“A number of years ago, I sat on the committee that developed the Bellevue Corridor master plan and it was adopted by the City Council,” resident Dan Holmes told leaders. “We are now skipping over that. Roughly 2,000 acres or more to move with annexation. I think we ought to wait until the area south of Farmland, north of Cardella, and east of G Street develops at a higher level before we start jumping over Old Lake Road and getting all of the development out there. The infrastructure is not there. Infrastructure is not only sewer and water, but it’s roads. As this area develops, and there is 2,700 houses built out there, you got G Street, Bellevue Road, Old Lake Road, and Golf Road that will be impacted.”
Holmes added that infrastructure also means grocery stores. He was among six people who spoke against the project.
Derek Price called the new annexation plan “interesting and fun to look at,” but he said it also was “poor planning for our city to be stretched to this proposed area.”
“If this area were to be annexed, it would leave hundred of acres of undeveloped land within the city, skipping over very important areas where limited resources should be focused.”
He and others went on to stress the potential for unnecessary urban sprawl and more demands on the city’s ability to provide police and fire protection, water and sewer, public transportation and school needs.
Community activist and affordable housing advocate, Sheng Xiong, even brought up the dreaded theme of race and racial division that has sometimes dominated discussion at recent council meetings.
“This is so far north, and so far disproportionately white, and higher income, that we are focusing all of our staff time on that,” she told leaders and staff. “It creates inequity. … The staff is spending a disproportionate amount of their time on north Merced. This goes back to equity. When they talk to sewer, water infrastructure, being on septic tanks and private wells, there are people in existing disadvantaged, unincorporated communities right now that still need access to this type of infrastructure.”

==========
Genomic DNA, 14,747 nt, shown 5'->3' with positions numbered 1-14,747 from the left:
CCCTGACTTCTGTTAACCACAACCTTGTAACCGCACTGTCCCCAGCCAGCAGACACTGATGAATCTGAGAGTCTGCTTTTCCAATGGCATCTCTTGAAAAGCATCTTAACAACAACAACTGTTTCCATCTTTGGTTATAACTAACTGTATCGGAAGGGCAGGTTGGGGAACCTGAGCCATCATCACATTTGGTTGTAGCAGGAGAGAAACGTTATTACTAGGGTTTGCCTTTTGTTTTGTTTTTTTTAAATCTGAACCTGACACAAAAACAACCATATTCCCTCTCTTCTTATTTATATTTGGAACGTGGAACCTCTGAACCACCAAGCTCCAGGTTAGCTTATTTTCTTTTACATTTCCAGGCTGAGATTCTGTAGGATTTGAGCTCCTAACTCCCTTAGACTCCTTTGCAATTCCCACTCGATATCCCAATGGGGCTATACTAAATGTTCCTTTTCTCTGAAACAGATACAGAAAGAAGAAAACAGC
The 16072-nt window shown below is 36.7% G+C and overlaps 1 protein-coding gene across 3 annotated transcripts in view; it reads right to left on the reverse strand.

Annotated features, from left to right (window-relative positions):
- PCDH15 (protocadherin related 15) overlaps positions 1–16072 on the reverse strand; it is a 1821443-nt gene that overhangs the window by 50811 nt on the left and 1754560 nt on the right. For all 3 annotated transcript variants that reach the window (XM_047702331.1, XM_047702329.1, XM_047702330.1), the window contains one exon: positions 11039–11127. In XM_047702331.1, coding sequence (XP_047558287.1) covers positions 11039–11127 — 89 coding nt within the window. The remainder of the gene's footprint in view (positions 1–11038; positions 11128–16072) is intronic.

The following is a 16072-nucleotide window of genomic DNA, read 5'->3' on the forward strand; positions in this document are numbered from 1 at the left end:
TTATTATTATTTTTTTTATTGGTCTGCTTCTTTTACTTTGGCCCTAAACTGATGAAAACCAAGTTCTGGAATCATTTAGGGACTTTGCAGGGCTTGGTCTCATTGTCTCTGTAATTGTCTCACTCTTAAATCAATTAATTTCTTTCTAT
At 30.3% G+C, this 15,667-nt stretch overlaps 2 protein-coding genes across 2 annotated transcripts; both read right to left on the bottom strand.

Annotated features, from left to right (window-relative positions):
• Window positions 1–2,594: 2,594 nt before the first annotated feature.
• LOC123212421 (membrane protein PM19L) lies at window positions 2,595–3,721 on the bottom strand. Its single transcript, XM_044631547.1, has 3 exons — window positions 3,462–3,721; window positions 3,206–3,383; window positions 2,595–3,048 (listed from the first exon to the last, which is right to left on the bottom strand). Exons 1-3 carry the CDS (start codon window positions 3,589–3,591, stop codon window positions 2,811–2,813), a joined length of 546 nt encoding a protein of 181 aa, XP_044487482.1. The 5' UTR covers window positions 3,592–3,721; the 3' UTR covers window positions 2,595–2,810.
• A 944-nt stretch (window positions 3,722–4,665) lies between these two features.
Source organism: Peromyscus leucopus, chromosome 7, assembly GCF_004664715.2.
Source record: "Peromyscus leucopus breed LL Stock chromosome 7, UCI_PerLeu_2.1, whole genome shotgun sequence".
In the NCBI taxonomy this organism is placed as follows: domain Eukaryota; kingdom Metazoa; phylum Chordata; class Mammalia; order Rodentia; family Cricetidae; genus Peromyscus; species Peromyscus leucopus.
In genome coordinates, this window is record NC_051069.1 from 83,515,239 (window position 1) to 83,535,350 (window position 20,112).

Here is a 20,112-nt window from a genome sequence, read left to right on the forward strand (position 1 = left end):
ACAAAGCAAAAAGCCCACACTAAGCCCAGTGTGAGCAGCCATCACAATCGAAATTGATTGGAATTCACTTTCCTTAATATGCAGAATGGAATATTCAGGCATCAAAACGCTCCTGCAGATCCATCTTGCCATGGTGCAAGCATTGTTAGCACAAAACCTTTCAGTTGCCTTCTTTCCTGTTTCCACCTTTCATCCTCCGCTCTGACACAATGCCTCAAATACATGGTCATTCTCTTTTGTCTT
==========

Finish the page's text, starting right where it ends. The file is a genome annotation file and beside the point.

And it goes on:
Councilman Kevin Blake would later push back on Xiong’s remarks.
“It was interesting to me that we were able to draw race into this,” the senior council member reflected. “It’s just amazing to me. I don’t understand it. With that being said, I think it’s a great project. With an under 1 percent vacancy rate [in Merced] housing is needed.”
The Times has also talked to other landowners who live west of Lake Road below UC Merced who are upset the city is not including their area for annexation and development. Some are in need of city water services. Others want a chance to profit from developers. They wonder what happened to the Bellevue Corridor plan, and they question the size of the most recent annexation projects that have been coming to the city.
For readers to have an idea of size, the 1,023 acres included in Monday’s proposal is approximately the size of the existing area between Olive Avenue and Yosemite Avenue from M Street. to McKee Road.
Also, one source told the Times after the meeting: “Without the approval of the Rogina annexation first on the northwest corner of G Street and Old Lake Road, the Gallo annexation only touches the existing city limits for less than 10 feet, and that is ‘leap frog development’ not allowed by LAFCO law.”
An city annexation application process can last up to 18 months. The Yosemite Lake Village project will ultimately go back before the City Council and the Merced County Local Agency Formation Commission (LAFCO).
Stay tuned for more annexation news to come.